Two Russian fighter-bombers, flying low and tight over high mountain ridges, dropped eight cluster bombs on the village of Elistanzhi. One bomb hit the local school, killing at least nine students, and others demolished eight houses. Most of those killed were women and children, village elders said on Saturday as they mourned and began burying their dead. Men stood in a circle praying as women in nearby houses wailed. "They say they are bombing just terrorists... but there are no terrorists here," says Walid Basayev, the local magistrate, standing next to a man who cradled his brother's charred remains in a tattered bundle. "If they force us to fight, we will fight, and we will fight like animals. Now we have a blood feud to avenge against the Russians."
Moscow has a history of making enemies in Chechnya. The first time Russian tanks rumbled into the separatist republic, in 1994, they were forced to withdraw ingloriously 21 months later. As a face-saving measure, both sides agreed to defer a decision on Chechen independence for five years. But after a recent uprising in neighboring Dagestan, as well as four mysterious bombings of Russian apartment buildings, Moscow's frustrated leaders lashed out. In recent weeks, Russian troops bent on restoring their tattered reputation have captured roughly a third of Chechnya. Even as President Boris Yeltsin was hospitalized last week--this time with a fever and flu, the Kremlin said--Chechen rebels were striking back.
That's scary, and not just for the Chechen civilians who are sure to suffer most from another prolonged conflict. During the last Chechen campaign, Russian soldiers who weren't cut down in battle were often felled by sickness. Hepatitis was rampant because of poor sanitation and bad food. Now, the Russian military--and Russia generally--is in worse shape. "What happens when this goes bad and suddenly conscripts decide they don't need to be there any longer?" asks a U.S. Army analyst, who was permitted to speak on background only. "The last time Russians deserted in large numbers was World War I, when Lenin was planning his return to Moscow."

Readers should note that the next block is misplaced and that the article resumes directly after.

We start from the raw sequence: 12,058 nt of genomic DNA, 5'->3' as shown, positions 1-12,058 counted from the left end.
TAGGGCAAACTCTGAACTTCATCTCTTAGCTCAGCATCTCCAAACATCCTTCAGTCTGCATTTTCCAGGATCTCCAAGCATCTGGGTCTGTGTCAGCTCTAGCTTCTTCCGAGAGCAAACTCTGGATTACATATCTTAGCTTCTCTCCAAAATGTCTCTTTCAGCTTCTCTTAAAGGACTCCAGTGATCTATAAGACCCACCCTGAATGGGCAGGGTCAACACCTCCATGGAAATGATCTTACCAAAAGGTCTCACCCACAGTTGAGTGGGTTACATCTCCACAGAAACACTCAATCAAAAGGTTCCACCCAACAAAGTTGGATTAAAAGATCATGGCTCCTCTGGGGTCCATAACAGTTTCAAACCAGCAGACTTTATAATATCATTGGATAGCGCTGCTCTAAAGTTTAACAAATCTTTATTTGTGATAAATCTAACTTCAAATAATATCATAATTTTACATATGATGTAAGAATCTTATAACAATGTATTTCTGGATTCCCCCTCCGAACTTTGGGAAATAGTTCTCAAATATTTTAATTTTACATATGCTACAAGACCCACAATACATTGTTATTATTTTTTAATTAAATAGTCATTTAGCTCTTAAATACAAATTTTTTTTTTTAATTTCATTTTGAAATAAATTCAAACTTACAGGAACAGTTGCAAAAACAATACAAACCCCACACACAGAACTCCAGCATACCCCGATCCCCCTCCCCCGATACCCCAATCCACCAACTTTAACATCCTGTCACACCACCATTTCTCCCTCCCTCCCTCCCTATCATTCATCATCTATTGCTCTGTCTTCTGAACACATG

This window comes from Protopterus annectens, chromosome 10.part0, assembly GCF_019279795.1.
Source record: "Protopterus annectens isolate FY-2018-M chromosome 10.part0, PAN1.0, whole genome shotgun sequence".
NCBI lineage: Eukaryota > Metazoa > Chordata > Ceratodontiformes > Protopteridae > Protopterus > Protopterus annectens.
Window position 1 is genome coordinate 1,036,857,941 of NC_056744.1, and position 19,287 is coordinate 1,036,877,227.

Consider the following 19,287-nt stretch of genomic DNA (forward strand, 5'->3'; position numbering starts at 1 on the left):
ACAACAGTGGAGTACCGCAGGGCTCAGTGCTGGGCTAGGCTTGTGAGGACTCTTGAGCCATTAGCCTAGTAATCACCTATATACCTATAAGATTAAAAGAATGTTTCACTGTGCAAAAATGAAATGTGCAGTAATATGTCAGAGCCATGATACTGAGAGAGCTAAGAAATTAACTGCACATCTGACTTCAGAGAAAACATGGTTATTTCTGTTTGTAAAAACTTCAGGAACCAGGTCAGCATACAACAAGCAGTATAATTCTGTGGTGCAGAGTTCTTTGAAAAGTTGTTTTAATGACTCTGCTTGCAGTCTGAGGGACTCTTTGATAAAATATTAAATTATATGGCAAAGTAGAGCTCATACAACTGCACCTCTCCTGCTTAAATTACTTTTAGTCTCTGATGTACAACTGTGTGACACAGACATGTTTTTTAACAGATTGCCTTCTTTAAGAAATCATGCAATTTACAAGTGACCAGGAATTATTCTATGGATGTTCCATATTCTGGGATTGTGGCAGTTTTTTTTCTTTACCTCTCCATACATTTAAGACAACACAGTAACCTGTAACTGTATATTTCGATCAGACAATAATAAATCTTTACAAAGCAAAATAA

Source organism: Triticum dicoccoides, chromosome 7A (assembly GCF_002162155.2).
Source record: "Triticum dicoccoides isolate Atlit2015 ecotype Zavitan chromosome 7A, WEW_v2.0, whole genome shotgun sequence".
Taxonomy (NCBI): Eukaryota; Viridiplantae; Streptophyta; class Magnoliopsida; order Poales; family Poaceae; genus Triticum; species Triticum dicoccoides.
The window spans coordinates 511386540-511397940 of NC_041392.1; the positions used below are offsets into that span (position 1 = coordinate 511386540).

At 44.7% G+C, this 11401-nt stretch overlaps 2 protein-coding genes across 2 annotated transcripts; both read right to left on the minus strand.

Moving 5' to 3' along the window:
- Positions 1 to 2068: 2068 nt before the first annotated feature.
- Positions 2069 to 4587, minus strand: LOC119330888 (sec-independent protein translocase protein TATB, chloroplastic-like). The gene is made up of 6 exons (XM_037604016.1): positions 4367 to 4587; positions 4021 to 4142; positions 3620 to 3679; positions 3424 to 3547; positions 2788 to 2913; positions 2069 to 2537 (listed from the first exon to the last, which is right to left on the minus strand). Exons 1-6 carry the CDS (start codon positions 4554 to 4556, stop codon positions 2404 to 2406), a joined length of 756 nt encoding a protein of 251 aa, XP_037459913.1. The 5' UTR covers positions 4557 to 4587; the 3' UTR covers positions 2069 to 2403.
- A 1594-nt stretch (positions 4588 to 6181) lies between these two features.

Mass desertion is the worst- case scenario. But only the most sanguine analyst would see Chechnya as a promising place to restore Russian honor. Military planners believe they've learned key lessons from the first Chechen fiasco. The troops spearheading this operation are elite paratroopers and Spetsnaz special commandos, not ragtag grunts. The Russians are relying heavily on air power and using infantry with caution. As of last week, Russian ground forces had sensibly stopped short of the capital Grozny and its mountainous hinterland, where Islamic rebels can hide and fight with tactical advantage.
From Moscow's perspective, that's the good news. But military expert Pavel Felgenhauer argues that while some units in eastern Chechnya may be skilled commandos, most of the soldiers are "more or less the same kind of cannon fodder" that was deployed in 1994. Moreover, the 30,000-strong force needs equipment and food. Finance Minister Mikhail Kasyanov last week admitted he'll have to rewrite his budget. The smart money in Moscow was betting that he didn't have the rubles for a sustained operation.
Last week Prime Minister Vladimir Putin announced that the Chechen campaign would soon enter "phase two," which he described as the "total annihilation of terrorism." If Russia's military was out to restore its tattered reputation, it was off to a shaky start.